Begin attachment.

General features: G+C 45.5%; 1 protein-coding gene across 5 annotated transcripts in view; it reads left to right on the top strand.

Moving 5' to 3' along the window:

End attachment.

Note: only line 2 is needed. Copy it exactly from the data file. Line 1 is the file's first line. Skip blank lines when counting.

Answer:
Moving 5' to 3' along the window: